10 December 2022

Skydiving for Southampton Children’s Hospital

Your child has a bladder infection constantly for a whole year. You know something is wrong, and it takes getting admitted to Southampton Children’s Hospital to get to the bottom of the problem. This is what happened to Gemma Scott’s daughter which is why on 25 March, she will be jumping out of a plane to thank the nursing staff at the hospital. Gemma explains:

“Currently I work as a research and development administrator, however I’ve worked for University Hospital Southampton for the last four years.

We live in Southampton, and I have two children, Ryan, 11, and Connie, 7.

We went away to Disneyland Paris for Connie’s fourth birthday, and from there she started to get poorly, had a weak bladder, and seemed to get one infection after the other.

She would finish one dose of antibiotics then within less than a day, her kidneys would play up. It was like someone had flipped a switch and this went on for a whole year.

18 months into having the infections, Connie took a turn and was admitted through NHS111 and the emergency department.

We spent a night in the children’s emergency department while they investigated the cause of her symptoms.

This is where we met Dr Sarah Williams. She was amazing with Connie’s care, referring us to the Urology department for further help when we needed it. In the meantime, Sarah put Connie onto a prophylactic dose of antibiotics.

After scans, doctors discovered that Connie had Vesicoureteral Reflux of the bladder. This meant that both the tubes (ureters) that connect the kidneys to the bladder were leaking. This was what was causing the infections as she could never fully empty her bladder.

It was a relief to finally find out the cause of the infections.

She visited the John Atwell day unit within the children’s hospital for two injections into her bladder before an overnight stay on the G2 ward for monitoring. This was when she began a further prophylactic dose of antibiotics for another six months, and that was it.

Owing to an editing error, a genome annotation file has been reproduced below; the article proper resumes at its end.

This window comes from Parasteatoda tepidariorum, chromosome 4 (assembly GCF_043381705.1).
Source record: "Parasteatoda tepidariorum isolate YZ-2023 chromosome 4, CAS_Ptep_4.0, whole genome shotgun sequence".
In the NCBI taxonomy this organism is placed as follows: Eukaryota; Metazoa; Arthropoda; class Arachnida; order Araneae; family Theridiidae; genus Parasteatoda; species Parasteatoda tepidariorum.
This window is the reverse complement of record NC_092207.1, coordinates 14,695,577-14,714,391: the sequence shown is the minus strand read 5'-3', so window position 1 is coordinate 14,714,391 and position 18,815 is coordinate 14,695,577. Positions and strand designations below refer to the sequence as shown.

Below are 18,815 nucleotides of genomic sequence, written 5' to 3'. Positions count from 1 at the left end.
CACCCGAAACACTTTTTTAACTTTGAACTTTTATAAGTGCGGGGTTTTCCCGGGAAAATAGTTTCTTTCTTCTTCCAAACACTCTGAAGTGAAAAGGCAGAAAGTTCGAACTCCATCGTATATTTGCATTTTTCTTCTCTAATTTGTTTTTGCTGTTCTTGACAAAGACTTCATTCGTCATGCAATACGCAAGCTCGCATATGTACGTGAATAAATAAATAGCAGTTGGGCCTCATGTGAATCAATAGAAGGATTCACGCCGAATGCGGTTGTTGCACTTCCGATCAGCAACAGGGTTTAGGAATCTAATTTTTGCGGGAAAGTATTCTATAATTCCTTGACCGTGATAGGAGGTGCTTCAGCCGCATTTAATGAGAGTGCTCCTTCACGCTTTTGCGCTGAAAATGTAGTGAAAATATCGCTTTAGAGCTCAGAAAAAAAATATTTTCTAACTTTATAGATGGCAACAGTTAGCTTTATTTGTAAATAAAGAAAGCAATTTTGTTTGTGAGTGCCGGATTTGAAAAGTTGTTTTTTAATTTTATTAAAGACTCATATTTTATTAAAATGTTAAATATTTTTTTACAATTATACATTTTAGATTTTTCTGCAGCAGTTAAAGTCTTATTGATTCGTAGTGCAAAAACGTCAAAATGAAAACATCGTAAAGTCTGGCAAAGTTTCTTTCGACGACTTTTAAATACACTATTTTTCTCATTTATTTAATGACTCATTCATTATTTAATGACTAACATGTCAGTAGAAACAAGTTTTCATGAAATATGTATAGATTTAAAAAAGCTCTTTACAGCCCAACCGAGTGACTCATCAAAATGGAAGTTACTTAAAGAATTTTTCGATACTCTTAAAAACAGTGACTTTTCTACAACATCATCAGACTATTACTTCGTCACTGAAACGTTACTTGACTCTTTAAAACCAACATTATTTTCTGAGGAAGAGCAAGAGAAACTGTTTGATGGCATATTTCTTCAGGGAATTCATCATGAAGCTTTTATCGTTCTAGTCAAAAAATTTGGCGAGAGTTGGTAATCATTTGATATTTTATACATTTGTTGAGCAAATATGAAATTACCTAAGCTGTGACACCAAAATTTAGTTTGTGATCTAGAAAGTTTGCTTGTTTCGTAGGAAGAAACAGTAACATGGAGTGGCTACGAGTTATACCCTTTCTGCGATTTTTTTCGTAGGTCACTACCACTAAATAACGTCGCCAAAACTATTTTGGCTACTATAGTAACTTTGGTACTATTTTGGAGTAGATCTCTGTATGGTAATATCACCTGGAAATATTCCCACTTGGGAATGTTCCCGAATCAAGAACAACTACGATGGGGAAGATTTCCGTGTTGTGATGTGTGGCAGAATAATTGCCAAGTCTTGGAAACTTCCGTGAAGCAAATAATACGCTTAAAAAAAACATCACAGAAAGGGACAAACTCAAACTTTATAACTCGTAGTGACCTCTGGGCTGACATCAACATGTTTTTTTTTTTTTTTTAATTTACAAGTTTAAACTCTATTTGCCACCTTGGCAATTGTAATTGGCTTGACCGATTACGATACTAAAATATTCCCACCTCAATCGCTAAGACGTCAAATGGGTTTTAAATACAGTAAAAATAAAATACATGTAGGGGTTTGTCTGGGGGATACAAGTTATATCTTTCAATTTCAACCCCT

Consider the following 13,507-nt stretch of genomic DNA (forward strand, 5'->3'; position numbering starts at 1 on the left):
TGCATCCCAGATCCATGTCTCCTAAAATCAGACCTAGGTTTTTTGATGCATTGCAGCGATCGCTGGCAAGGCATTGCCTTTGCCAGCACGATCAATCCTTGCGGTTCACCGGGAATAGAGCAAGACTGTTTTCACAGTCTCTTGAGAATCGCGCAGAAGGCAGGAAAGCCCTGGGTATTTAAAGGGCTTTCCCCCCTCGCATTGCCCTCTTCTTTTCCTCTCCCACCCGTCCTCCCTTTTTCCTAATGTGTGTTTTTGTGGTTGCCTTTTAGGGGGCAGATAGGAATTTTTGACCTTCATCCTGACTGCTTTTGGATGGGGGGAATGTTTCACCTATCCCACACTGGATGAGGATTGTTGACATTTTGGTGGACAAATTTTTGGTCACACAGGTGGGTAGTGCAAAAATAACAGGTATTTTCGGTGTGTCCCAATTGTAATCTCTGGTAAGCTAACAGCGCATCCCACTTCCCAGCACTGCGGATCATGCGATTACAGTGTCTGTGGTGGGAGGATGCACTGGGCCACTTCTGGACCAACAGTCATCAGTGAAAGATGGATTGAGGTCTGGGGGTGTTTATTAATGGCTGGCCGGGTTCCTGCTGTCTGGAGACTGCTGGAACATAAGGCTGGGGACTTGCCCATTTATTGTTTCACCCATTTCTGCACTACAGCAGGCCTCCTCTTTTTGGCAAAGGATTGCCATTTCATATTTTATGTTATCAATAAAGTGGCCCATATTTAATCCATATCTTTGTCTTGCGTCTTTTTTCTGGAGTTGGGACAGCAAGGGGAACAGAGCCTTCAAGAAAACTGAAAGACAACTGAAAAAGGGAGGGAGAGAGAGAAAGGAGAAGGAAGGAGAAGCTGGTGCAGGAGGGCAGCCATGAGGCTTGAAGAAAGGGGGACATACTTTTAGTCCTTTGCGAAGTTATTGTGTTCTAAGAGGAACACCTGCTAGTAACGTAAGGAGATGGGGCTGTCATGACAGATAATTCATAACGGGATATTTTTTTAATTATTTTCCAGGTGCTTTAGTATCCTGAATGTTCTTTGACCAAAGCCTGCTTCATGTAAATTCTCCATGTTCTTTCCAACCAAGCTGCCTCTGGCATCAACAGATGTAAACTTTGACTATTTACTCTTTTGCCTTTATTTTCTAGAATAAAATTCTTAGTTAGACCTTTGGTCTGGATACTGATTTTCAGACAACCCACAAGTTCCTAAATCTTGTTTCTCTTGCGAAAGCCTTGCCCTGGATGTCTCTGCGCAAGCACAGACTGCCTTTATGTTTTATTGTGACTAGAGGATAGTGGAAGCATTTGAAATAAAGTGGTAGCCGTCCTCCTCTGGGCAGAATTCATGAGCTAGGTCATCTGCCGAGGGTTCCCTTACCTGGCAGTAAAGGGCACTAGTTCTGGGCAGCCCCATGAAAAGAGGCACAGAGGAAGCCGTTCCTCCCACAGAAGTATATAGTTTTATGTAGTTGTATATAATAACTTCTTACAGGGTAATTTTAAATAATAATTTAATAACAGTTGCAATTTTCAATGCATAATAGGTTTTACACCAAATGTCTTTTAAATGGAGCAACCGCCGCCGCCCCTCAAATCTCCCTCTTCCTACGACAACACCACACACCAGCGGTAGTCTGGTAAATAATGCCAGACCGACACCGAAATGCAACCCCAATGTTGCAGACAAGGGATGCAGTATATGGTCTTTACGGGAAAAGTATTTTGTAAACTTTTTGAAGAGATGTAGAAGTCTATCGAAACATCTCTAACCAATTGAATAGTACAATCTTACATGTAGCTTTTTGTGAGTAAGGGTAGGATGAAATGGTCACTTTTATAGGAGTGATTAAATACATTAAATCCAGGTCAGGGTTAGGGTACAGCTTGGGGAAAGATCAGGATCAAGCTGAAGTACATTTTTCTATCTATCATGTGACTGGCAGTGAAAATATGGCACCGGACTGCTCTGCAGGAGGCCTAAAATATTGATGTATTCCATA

While there is a lot of scar tissue on her kidneys, I feel reassured that she is closely monitored by the Urology team and Nephrologists as she only has 25% use of one kidney, and 75% in the other.

As I work for the NHS and have seen first-hand on the ward, I know there are a lot of children a lot worse off than Connie. I don’t know what’s going to happen in the future, but I know she is in good hands.

That’s why I signed up to Southampton Hospitals Charity 10,000 foot skydive in March 2023. With everything that has gone on with Connie, I figure life is too short not to do the things on your bucket list!

I’ve always wanted to do a skydive, and I will just have turned 40 years old the month before, so I thought why not. It is the perfect way to thank all the staff in the children’s hospital, especially Dr Williams, who has been so supportive of Connie. I really can’t thank them enough!”


Skydive for the NHS

Skydiving is, without doubt, one of the most thrilling activities you can ever take part in!

Make 2023 the year to conquer your fears and take on a skydive from either 10,000 or 15,000 feet.

Join us in March, July, or September 2023!

Articles you may be interested in

24 May 2024

Tackling period poverty at Princess…

Alison Boon, a dedicated Urogynaecology Nurse Specialist at Princess Anne Hospital, has joined with Southampton Hospitals Charity to spearhead a wonderful initiative to combat period poverty in Southampton.

Find out more

23 May 2024

UHS paediatric surgeon connects art…

Presented by Southampton Hospitals Charity, Mr Robert Wheeler, a paediatric surgeon at Southampton Children's Hospital has collaborated with the Arts Programme at University Hospital Southampton to curate an exhibition...

Find out more